“The alarm bells are ringing. Not just in Longyearbyen. They call in the Norwegian Institute of Public Health top management. And the Minister of Health. And the Foreign Minister. And the Prime Minister. That Norway’s first case of COVID-19 has occurred in little Svalbard, with its four doctors, is almost catastrophic.”
That top-level panic in January of 2020, several weeks before a global pandemic was declared, remained unknown to the public until this week when a newly published book revealed a prominent scientist in Longyearbyen tested positive for the virus after returning from a trip to China.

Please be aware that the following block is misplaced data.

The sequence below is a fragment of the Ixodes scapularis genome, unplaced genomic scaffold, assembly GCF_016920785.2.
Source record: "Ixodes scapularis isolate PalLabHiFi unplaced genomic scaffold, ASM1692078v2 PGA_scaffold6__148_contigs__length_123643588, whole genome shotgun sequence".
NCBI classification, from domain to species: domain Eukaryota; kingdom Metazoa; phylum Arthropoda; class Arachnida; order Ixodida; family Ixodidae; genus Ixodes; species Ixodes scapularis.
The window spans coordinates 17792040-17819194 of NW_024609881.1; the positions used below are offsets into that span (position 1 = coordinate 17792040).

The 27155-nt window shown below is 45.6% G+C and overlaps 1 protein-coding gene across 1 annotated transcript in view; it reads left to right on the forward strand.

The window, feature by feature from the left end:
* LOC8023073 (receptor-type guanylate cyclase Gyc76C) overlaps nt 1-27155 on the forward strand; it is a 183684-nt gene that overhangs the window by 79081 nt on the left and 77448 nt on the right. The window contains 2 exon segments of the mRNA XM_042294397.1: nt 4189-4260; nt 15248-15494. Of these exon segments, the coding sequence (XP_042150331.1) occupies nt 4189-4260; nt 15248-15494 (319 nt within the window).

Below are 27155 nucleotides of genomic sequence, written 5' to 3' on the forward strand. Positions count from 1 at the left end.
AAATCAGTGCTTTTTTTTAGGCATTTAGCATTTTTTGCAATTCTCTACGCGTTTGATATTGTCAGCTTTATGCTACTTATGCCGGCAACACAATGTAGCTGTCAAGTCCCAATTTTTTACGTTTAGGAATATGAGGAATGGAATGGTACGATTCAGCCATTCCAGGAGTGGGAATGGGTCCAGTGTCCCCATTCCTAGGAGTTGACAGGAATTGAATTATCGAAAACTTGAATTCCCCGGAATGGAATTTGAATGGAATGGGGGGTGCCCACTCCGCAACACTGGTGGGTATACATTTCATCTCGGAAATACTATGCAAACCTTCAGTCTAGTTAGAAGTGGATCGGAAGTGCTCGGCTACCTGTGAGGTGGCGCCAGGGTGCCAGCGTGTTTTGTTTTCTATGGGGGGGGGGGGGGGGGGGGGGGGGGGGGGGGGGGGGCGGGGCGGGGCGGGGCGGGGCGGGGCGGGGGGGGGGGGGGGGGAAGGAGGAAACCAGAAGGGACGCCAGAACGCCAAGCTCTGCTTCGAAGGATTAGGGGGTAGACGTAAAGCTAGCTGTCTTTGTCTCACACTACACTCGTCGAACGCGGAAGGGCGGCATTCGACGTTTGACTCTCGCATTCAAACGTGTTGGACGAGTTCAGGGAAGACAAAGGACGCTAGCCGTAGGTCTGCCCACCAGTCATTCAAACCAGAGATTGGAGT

While their fears were averted when a follow-up test was negative – resulting on what an official called “the best exercise we have had” in preparation for outbreaks – it means the claim Svalbard is one of the few places on Earth with no COVID-19 cases is, while not a lie, a distortion of the truth.